How to alleviate stress while giving your pets the medication they need

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Caring for your pets doesn’t just mean providing them food, water, shelter, and grooming. There will also be times when you need to administer a medication orally, put drops into the ear, or otherwise provide simple medical care. While administering medications to your pets will likely be challenging, it is absolutely manageable, especially if you follow the guidelines and tips we’ll share below! With that said: if any advice offered below goes against the medication instruction label, we defer to the makers of the medication. Please follow the instructions on the medication first and foremost. Our information is only meant to supplement and complement, not contradict, the instructions you’ve received.

The most important piece of advice we (or VCA Hospitals) can give you, regardless of medication type, is this: always wash your hands both before and after administering medication to your pet. This will help keep them safe as well as you (and any other pets in the household!).

Oral Medication

You’ve got a special pet if they’ll accept a pill for what it is. Most pet parents have to hide the pill in food, a treat, or a pill pocket. If you choose to hide your pet’s medication in food, choose something you know your pet enjoys. For instance, consider mixing the medication into your pet’s wet food. If your pet quickly discovers the pill and picks it out or leaves it behind, consider something that’s harder, like a small piece of cheese—you can push the pill right into the center of a small cheese square. Lastly, there are “pill pockets.” They’re essentially hollow treats and you can find them at any major pet specialty store.You may also purchase them next time you visit our clinic.

What if this tactic fails though? What if masking the pill simply doesn’t work with your pet? In this case, you’ll have to administer the pill directly. Bring your pet into a comfortable area that you can close off such as a familiar bedroom. Ensure that you’ve lubricated the pill slightly with margarine or even butter, but only with enough to prevent the pill from getting caught in your pet’s throat. As you hold the pill in one hand, open your pet’s mouth from above with your other. Then, as gently as you possible can, you’ll tilt your pet’s head back, and the lower jaw should open. Put the pill in your pet’s mouth as far back as you can, then close your pet’s mouth and return it to a normal position. Gently massage your pet’s throat to stimulate swallowing.

If you’re able to successfully administer the pill using either technique described above, immediately offer a treat along with praise. Make medication administration a pleasant experience for your pet to whatever extent you can!

Ear Drops

Firstly, because ear drop administration might already be an unpleasant experience for a suffering pet, try to reduce discomfort by warming any cold or refrigerated ear drops. You can do this by leaving the bottle of drops in a bowl of warm water for a few minutes.

When you approach your pet, try to get them comfortable, for instance, by having them lay in your lap (or at least rest their head in your lap). Prepare the medication by pulling the drops up into a dropper, or hold the bottle in position and be ready to squeeze it. Now, with your free hand, gently adjust your pet’s ear as needed. For pets with floppy ears you’ll want to hold the ear flap straight up. Administer the prescribed number of drops directly into the ear canal, and then lightly rub the base of the ear against your pet’s head in a circular motion to promote the medication’s movement deeper into the ear canal. Once you release your pet they may shake their head or be inclined to rub their ears. This is normal and shouldn’t counteract the efforts you just made to give them treatment. Your pet is likely just experiencing a strange sensation and is coping with that. As always, be sure to give your pet a small treat and plenty of praise immediately after administering medications to normalize the experience.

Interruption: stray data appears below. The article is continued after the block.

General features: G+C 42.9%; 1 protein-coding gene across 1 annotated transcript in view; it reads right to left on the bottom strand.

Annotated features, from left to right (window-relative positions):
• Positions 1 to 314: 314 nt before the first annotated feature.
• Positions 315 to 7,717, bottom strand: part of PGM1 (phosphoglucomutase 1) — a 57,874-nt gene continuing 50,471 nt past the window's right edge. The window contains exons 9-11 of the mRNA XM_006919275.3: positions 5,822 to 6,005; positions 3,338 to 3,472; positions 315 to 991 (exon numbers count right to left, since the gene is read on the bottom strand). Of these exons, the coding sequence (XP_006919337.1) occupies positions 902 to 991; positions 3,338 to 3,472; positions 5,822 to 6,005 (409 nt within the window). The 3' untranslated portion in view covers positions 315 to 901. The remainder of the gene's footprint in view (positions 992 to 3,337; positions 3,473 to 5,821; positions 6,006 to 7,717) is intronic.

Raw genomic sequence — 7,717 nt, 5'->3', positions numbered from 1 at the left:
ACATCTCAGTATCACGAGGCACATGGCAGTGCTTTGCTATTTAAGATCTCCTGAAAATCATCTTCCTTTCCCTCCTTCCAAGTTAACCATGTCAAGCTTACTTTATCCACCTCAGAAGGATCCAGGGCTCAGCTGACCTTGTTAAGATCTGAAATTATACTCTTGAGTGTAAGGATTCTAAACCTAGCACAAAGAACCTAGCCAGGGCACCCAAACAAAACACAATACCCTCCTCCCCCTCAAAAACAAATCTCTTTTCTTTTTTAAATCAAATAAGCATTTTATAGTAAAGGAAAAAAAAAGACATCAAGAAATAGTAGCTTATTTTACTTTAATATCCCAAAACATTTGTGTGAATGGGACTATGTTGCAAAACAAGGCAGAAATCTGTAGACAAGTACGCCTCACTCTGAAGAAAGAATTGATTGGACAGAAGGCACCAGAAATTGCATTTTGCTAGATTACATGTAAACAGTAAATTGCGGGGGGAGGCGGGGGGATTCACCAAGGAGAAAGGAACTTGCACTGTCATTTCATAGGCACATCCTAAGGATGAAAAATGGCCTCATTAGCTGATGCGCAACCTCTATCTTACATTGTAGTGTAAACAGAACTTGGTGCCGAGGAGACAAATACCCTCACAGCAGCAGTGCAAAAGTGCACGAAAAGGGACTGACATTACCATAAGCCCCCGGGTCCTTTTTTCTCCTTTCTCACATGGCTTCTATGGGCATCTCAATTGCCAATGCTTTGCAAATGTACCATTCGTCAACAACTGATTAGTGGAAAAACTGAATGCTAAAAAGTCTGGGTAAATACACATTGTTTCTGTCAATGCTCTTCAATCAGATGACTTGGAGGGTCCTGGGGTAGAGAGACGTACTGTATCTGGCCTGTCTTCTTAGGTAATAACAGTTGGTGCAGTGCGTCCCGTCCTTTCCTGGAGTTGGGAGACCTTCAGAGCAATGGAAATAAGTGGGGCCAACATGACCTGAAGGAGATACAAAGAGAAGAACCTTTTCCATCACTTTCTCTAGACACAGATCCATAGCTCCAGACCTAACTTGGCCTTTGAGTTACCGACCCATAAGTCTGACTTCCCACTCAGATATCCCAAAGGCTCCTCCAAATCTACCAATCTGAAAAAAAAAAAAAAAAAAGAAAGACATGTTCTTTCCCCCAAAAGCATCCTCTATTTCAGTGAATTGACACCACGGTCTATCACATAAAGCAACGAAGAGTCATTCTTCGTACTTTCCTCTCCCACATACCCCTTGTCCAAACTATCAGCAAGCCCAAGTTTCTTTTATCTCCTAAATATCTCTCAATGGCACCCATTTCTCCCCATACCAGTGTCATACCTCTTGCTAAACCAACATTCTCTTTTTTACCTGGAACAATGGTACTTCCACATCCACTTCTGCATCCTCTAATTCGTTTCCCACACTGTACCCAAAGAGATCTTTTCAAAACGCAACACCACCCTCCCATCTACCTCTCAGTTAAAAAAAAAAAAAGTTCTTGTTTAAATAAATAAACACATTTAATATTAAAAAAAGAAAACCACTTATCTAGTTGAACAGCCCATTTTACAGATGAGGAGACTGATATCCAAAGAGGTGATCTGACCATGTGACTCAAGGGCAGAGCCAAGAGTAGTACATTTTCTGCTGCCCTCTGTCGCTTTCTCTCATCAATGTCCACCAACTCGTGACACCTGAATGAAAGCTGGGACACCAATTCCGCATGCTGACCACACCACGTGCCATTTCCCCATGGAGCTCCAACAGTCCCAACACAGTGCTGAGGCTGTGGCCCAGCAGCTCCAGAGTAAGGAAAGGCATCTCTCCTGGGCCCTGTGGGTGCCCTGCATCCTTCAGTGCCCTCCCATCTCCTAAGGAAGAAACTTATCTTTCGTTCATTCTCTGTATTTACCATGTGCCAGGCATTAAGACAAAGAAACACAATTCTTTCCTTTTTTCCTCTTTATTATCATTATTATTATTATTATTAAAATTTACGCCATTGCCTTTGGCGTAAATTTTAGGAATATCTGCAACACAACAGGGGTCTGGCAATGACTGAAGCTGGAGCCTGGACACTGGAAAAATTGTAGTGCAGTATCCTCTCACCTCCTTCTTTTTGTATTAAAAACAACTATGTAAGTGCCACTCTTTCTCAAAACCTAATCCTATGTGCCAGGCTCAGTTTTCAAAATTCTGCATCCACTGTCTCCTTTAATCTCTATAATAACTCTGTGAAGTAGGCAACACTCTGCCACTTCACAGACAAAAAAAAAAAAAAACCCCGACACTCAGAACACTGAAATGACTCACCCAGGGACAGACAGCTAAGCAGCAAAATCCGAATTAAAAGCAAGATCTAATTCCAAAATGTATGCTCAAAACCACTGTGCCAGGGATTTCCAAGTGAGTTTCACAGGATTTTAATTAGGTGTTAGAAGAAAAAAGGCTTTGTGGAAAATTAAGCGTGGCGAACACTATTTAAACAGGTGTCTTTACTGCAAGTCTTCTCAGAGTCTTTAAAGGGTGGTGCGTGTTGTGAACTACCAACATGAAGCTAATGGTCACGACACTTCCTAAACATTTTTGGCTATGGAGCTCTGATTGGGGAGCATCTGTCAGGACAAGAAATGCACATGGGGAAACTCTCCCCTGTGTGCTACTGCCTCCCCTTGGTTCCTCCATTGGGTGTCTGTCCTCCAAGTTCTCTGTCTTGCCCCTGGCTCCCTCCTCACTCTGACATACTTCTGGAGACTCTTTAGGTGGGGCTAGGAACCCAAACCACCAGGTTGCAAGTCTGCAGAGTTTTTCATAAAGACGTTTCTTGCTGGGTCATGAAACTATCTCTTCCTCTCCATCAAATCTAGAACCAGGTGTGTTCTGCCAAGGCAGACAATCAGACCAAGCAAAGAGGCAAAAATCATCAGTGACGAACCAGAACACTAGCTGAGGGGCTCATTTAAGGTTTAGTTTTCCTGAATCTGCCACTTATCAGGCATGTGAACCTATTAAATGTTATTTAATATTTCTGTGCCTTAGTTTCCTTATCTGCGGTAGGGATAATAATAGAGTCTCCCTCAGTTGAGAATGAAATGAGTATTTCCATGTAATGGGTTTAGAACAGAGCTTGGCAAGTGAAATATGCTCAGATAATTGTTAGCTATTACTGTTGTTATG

Eye Drops

For more cooperative pets this might be rather simple: you might simply support them in place, tilt their head back, and administer the eye drops. But for most of you, it won’t be that easy. We all have an aversion to foreign objects coming near our eyes and our pets are no different. The simplest way to ensure you administer this medication is to wrap your pet gently in a blanket or towel, all while speaking in a soothing and pleased voice. Once your pet is snug as a bug in a rug (with their paws restrained under the blanket), you can use one hand to gently lift the eyelid, and the other to administer the eye drops, ensuring that the dropper never risks contact with the eye’s surface. If you hold the eyedropper about one inch away from the eye it should be more than sufficient space while still allowing you to aim accurately. The final step is, of course, to give treats and praise!

Just as we sometimes resist medications, especially when we’re younger and the administration process is brand new, our pets often have reservations too. The important thing is that you choose to make this moment one that builds trust between you and your pet, rather than the experience being so scary for your pet that it damages the trust you’ve already established. With patience, love, and gentleness you’ll help your pet be healthier, more comfortable, and more trusting of you.

Should you find your at home treatment isn’t working as intended, never hesitate to give NOVA Pets a call at (703) 378-9791. We may be able to assist you to ensure your pets treatment goes according to plan.

Nova Pets Health Center

3935 Avion Park Court, Suite A102

Chantilly, VA 20151

For general information, questions, appointment requests, call us at:

Clinic: (703) 378-9791
Fax: (703) 997-7786
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